According to the most recent available figures, the State Department calculated that the average processing time for an application is 904 days. Reality, however, is quite different. It takes a very long time — years often — to gather documents, and complete all the required, tedious steps, resulting in a processing time of 3 to 6 years. A recent review by the US Department of State Office of Inspector General found only one analyst processing the security assessment of all the applications. The Biden administration has not announced any changes to the current personnel, and while they have announced a formal review of the process, unless this review proposes sweeping changes, it is likely to have little impact.

Two court cases are currently pending in US District Court filed by Afghan and Iraqi translators frustrated with the slowness of the process. They are petitioning the court to require the government to adhere to the nine month processing timeframe that Congress laid out in setting up the program. It’s not clear that even with large scale procedural changes that the government could meet the nine month requirement, but even if it did, this is not time that those in danger have.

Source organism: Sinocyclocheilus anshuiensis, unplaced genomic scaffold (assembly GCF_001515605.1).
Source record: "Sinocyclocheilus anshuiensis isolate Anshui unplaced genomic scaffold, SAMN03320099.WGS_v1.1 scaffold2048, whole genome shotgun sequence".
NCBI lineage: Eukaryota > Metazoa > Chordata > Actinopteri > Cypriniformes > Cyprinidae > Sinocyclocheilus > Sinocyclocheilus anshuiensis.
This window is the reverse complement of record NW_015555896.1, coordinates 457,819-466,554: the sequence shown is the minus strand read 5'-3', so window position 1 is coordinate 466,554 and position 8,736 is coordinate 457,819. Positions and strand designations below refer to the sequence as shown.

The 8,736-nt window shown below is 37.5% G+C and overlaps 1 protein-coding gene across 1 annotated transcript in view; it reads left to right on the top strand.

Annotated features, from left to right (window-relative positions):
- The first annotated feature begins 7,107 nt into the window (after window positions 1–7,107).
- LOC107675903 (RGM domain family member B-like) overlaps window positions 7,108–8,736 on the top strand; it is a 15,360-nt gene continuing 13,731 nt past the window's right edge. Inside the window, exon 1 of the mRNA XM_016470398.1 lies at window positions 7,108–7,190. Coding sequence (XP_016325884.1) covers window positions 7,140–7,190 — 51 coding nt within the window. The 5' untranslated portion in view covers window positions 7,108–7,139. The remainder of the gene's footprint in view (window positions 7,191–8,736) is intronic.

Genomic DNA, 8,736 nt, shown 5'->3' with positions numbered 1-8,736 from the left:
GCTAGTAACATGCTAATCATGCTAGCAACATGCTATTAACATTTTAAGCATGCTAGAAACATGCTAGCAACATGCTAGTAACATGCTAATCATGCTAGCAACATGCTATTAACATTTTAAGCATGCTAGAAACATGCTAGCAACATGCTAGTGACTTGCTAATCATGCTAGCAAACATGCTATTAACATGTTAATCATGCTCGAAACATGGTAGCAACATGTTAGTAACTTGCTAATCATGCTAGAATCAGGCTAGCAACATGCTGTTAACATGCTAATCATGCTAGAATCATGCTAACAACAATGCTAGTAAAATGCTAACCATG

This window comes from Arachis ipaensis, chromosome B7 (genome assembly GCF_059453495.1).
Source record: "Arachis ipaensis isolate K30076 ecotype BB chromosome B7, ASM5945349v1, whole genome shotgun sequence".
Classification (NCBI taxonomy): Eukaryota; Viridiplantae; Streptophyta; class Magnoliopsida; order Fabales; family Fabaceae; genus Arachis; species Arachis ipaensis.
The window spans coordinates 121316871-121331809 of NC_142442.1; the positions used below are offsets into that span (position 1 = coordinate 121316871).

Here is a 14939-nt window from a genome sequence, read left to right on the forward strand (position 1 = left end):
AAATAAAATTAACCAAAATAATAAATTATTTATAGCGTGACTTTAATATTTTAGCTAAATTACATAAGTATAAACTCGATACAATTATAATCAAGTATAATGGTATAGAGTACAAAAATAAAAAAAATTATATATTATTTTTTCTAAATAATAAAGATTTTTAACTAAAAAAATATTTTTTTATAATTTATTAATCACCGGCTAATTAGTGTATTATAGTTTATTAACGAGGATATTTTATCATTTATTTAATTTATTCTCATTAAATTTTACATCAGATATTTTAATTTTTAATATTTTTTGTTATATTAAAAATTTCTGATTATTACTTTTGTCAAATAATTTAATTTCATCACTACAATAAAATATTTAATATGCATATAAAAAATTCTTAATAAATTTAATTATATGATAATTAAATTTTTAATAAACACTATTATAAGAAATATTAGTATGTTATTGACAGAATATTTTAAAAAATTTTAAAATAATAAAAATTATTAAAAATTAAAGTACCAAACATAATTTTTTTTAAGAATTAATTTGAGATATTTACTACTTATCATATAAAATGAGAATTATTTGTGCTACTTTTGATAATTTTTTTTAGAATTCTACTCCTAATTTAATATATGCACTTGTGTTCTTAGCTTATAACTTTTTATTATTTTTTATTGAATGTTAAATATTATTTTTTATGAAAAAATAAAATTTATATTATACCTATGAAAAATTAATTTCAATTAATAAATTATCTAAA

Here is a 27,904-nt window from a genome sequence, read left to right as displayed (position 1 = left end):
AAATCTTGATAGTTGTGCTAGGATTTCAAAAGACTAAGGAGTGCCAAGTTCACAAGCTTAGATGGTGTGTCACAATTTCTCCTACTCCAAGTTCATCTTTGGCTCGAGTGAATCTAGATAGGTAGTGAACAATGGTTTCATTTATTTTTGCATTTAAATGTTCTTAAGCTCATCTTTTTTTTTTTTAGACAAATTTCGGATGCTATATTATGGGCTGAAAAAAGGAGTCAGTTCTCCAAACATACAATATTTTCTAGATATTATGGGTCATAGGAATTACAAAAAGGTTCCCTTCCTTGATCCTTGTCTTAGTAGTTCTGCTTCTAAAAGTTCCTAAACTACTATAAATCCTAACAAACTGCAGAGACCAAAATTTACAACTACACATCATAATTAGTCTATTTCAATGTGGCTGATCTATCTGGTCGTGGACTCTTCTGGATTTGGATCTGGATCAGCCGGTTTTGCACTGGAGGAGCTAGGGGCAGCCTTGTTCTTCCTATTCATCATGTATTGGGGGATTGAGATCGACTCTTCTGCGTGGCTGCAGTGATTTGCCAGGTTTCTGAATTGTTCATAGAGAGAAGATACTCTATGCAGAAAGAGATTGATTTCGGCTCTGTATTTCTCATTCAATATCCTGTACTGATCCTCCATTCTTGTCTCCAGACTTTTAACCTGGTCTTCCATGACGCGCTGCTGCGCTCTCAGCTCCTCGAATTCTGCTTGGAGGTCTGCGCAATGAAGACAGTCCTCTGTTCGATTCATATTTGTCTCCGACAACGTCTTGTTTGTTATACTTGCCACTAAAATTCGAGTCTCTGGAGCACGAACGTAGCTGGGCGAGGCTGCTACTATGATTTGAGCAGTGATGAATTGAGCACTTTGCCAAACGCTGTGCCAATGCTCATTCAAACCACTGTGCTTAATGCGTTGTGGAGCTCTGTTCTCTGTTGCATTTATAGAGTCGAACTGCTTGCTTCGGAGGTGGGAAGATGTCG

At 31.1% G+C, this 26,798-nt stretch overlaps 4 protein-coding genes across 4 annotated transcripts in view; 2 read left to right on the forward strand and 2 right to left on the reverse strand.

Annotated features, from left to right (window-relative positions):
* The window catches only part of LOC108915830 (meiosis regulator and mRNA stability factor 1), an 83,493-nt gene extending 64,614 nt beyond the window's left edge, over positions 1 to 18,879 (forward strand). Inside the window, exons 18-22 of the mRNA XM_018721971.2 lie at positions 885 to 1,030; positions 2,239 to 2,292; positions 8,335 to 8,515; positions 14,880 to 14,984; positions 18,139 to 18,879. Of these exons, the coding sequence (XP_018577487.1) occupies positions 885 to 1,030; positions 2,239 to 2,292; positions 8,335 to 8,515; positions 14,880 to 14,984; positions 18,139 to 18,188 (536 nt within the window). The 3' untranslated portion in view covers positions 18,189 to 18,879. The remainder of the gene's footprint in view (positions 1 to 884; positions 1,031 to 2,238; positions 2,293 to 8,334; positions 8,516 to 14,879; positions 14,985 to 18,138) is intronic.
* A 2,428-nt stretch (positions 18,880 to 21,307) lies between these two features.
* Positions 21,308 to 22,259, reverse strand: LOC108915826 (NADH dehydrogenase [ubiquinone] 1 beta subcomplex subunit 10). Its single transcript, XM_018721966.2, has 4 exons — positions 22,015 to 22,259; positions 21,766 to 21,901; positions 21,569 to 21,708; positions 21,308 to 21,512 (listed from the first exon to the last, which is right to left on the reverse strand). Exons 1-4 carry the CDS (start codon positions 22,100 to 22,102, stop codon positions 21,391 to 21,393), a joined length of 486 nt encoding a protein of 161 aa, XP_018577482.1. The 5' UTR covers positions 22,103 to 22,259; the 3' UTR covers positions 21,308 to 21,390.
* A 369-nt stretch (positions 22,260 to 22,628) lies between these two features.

As part of the Costs of War Project at Brown University interviews were conducted of over 150 Afghan translators and other civilians like Fayaz who worked in support of the US government. These individuals were either actively applying for a visa, were considering applying, or had received them and then immigrated to the United States.